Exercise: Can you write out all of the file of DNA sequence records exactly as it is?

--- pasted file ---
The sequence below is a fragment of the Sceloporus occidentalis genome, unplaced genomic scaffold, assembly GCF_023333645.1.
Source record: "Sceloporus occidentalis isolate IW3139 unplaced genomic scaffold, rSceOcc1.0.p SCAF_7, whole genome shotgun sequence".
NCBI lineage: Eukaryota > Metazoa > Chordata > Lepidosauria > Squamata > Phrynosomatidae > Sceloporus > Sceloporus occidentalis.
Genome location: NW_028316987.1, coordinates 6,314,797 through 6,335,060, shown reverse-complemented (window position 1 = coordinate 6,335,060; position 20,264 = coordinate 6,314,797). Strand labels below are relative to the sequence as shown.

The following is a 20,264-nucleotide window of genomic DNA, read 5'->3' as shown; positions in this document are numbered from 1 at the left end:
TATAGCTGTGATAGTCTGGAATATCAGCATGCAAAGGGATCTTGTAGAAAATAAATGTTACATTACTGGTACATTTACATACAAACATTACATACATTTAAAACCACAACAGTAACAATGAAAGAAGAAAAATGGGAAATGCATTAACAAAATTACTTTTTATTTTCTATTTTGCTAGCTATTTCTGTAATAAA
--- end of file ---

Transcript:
The sequence below is a fragment of the Sceloporus occidentalis genome, unplaced genomic scaffold, assembly GCF_023333645.1.
Source record: "Sceloporus occidentalis isolate IW3139 unplaced genomic scaffold, rSceOcc1.0.p SCAF_7, whole genome shotgun sequence".
NCBI lineage: Eukaryota > Metazoa > Chordata > Lepidosauria > Squamata > Phrynosomatidae > Sceloporus > Sceloporus occidentalis.
Genome location: NW_028316987.1, coordinates 6,314,797 through 6,335,060, shown reverse-complemented (window position 1 = coordinate 6,335,060; position 20,264 = coordinate 6,314,797). Strand labels below are relative to the sequence as shown.

The following is a 20,264-nucleotide window of genomic DNA, read 5'->3' as shown; positions in this document are numbered from 1 at the left end:
TATAGCTGTGATAGTCTGGAATATCAGCATGCAAAGGGATCTTGTAGAAAATAAATGTTACATTACTGGTACATTTACATACAAACATTACATACATTTAAAACCACAACAGTAACAATGAAAGAAGAAAAATGGGAAATGCATTAACAAAATTACTTTTTATTTTCTATTTTGCTAGCTATTTCTGTAATAAA